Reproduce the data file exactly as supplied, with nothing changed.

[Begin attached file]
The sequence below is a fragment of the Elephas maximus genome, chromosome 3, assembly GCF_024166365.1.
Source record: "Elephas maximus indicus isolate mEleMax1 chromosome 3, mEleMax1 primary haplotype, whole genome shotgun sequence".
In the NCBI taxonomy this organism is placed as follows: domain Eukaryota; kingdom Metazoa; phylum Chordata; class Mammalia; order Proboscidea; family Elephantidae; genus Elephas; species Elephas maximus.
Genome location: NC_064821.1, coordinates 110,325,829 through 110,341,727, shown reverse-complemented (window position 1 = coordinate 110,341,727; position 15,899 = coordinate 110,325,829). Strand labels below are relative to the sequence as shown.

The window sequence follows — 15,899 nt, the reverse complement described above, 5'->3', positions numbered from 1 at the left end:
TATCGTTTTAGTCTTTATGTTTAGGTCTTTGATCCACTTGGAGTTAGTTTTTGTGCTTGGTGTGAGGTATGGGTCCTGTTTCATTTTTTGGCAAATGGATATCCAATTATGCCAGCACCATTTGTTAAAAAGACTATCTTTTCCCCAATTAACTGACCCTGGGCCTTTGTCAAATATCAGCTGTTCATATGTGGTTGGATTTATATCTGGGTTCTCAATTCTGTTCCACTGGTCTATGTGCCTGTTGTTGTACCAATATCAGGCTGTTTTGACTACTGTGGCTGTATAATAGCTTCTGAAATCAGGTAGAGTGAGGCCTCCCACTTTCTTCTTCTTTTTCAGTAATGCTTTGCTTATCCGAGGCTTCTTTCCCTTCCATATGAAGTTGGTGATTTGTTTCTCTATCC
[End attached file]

The sequence below is a fragment of the Elephas maximus genome, chromosome 3, assembly GCF_024166365.1.
Source record: "Elephas maximus indicus isolate mEleMax1 chromosome 3, mEleMax1 primary haplotype, whole genome shotgun sequence".
In the NCBI taxonomy this organism is placed as follows: domain Eukaryota; kingdom Metazoa; phylum Chordata; class Mammalia; order Proboscidea; family Elephantidae; genus Elephas; species Elephas maximus.
Genome location: NC_064821.1, coordinates 110,325,829 through 110,341,727, shown reverse-complemented (window position 1 = coordinate 110,341,727; position 15,899 = coordinate 110,325,829). Strand labels below are relative to the sequence as shown.

The window sequence follows — 15,899 nt, the reverse complement described above, 5'->3', positions numbered from 1 at the left end:
TATCGTTTTAGTCTTTATGTTTAGGTCTTTGATCCACTTGGAGTTAGTTTTTGTGCTTGGTGTGAGGTATGGGTCCTGTTTCATTTTTTGGCAAATGGATATCCAATTATGCCAGCACCATTTGTTAAAAAGACTATCTTTTCCCCAATTAACTGACCCTGGGCCTTTGTCAAATATCAGCTGTTCATATGTGGTTGGATTTATATCTGGGTTCTCAATTCTGTTCCACTGGTCTATGTGCCTGTTGTTGTACCAATATCAGGCTGTTTTGACTACTGTGGCTGTATAATAGCTTCTGAAATCAGGTAGAGTGAGGCCTCCCACTTTCTTCTTCTTTTTCAGTAATGCTTTGCTTATCCGAGGCTTCTTTCCCTTCCATATGAAGTTGGTGATTTGTTTCTCTATCC